iCarta
www.atechflash.com
The iCarta adds a whole new meaning to the term "rock and roll."
By Brian Tracey Business Editor
msnbc.com
COMMENTARY

It's becoming increasingly apparent that people who own Apple iPods can get a little worked up about their stylish digital music players, and a whole industry has cropped up to provide gizmos and gadgets designed to work with the devices.

Earlier this year we thought we had seen it all in this mini-industry when we found a 1940s-style jukebox that can connect with your iPod .

We were wrong.

Next month, a company called Atech Flash Technology will release the iCarta, designed to let users listen to music while in the bathroom and features a toilet-paper holder.

The $99.95 iCarta's four speakers are designed to resist moisture, and the device uses AC power to charge the iPod while it's playing. Atech says the toilet paper holder can be folded in if the user would rather not employ this unique implementation of multitasking.

When contacted for comment by gadget Web site iPodObserver.com, Atech sales manager Eric Liu said: "We want to create something that is different and brings people joy for buying such products. The product is even protected by our own patent worldwide."

That's good, because otherwise the market would be flush with iPod-compatible toilet paper dispensers.

Not-so-bad ideas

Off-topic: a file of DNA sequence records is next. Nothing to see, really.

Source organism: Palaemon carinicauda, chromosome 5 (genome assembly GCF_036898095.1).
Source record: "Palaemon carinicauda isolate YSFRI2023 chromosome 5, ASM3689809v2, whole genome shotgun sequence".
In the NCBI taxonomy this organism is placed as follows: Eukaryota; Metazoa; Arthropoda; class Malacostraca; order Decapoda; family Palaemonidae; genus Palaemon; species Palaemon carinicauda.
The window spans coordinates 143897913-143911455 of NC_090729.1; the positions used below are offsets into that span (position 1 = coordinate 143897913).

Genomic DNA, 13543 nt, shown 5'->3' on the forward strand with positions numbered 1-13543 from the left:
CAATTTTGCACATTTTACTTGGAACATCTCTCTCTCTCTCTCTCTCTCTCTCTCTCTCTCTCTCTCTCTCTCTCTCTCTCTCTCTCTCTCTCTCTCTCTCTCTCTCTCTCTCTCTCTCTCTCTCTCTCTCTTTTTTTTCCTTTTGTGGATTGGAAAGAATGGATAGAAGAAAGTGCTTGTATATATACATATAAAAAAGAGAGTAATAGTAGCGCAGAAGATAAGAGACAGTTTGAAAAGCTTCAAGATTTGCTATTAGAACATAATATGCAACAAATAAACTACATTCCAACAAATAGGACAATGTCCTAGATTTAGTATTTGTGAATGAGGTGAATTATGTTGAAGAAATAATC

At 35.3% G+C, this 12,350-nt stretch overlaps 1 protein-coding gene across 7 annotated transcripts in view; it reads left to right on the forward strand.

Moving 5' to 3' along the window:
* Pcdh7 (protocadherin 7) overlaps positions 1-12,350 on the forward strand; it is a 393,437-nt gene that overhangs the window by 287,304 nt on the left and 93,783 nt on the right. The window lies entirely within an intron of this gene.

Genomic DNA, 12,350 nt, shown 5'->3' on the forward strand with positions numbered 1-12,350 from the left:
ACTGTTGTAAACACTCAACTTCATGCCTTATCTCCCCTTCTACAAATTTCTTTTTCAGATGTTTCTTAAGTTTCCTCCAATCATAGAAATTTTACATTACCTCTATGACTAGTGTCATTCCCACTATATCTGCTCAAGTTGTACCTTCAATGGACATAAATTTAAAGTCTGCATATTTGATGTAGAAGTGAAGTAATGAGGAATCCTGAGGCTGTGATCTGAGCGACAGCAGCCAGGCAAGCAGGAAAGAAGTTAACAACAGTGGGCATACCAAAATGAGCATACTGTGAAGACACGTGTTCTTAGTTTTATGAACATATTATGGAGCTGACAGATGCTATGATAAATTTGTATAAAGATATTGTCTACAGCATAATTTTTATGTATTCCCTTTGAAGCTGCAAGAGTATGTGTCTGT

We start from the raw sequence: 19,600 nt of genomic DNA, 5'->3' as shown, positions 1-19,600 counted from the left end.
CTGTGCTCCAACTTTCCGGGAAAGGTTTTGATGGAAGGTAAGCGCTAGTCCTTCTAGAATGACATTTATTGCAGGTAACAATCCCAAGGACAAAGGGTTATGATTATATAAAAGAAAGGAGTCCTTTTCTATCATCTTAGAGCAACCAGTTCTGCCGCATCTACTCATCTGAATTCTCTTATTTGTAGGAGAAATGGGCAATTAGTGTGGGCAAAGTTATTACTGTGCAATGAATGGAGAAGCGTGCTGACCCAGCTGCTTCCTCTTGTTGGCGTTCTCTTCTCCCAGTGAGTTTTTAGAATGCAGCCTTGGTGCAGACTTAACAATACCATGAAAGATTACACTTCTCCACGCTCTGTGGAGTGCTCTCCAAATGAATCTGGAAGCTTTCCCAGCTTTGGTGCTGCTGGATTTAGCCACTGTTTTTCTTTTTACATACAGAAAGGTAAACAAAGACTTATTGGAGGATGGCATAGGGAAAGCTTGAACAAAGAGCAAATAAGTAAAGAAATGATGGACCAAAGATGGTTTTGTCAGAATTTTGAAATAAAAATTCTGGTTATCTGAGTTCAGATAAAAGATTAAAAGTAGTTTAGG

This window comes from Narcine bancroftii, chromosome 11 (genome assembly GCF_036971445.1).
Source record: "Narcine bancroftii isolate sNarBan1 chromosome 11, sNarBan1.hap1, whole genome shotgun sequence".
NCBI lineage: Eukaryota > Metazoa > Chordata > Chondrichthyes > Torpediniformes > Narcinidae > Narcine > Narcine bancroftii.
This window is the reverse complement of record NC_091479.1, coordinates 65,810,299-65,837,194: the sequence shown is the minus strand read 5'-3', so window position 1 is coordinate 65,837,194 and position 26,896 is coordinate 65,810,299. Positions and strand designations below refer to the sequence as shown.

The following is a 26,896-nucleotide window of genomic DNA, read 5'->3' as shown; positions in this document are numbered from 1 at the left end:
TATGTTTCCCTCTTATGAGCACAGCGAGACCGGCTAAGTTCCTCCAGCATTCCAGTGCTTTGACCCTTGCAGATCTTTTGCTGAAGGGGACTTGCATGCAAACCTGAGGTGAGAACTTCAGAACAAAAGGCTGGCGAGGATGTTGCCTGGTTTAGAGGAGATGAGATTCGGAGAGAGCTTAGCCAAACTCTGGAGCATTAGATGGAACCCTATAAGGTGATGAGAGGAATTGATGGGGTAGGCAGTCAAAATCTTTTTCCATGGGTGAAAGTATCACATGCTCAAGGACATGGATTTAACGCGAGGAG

• One of Britain's most prestigious art galleries put a block of slate on display, topped by a small piece of wood, in the mistaken belief it was a work of art.

The Royal Academy included the chunk of stone and the small bone-shaped wooden stick in its summer exhibition in London.

But the slate was actually a plinth — a slab on which a pedestal is placed — and the stick was designed to prop up a sculpture. The sculpture itself — of a human head — was nowhere to be seen.

"I think the things got separated in the selection process, and the selectors presented the plinth as a complete sculpture," the work's artist David Hensel told BBC radio.

The academy explained the error by saying the plinth and the head were sent to the exhibitors separately.

"Given their separate submission, the two parts were judged independently," it said in a statement. "The head was rejected. The base was thought to have merit and accepted. It is accepted that works may not be displayed in the way that the artist might have intended."

So next time you go to a museum and see something that makes you wonder whether it's really art, you may just be right.

  • Last year we discovered Pups Cups , a line of bottled water for your thirsty-yet-discriminating dog. Well, the designer-drinks-for-pets market is getting crowded these days with the introduction of Molli's Choice, "a line of nutritionally enhanced flavored bottled waters."

Boston-based Mollibrands says the water was developed using "vet-approved formulations" and comes in such supposedly pet-pleasing flavors as beef tenderloin, bacon delight, roasted turkey and roasted chicken.

"Research shows that many tap water sources contain levels of chlorine and fluoride that can be harmful to your pets," says Tomas Malave, CEO and Founder of Mollibrands. "That's why we created Molli's Choice. It's a fun, healthful product line that even the most finicky pets will enjoy and benefit from."

Malave notes that enhanced-flavored waters market — for humans — is one the fastest-growing segments of the beverage industry, so he sees pets as a natural product extension.

The way things are going, we think it's only matter of time before we see the first pet energy drink: Red Bulldog.

Reuters contributed to this report.

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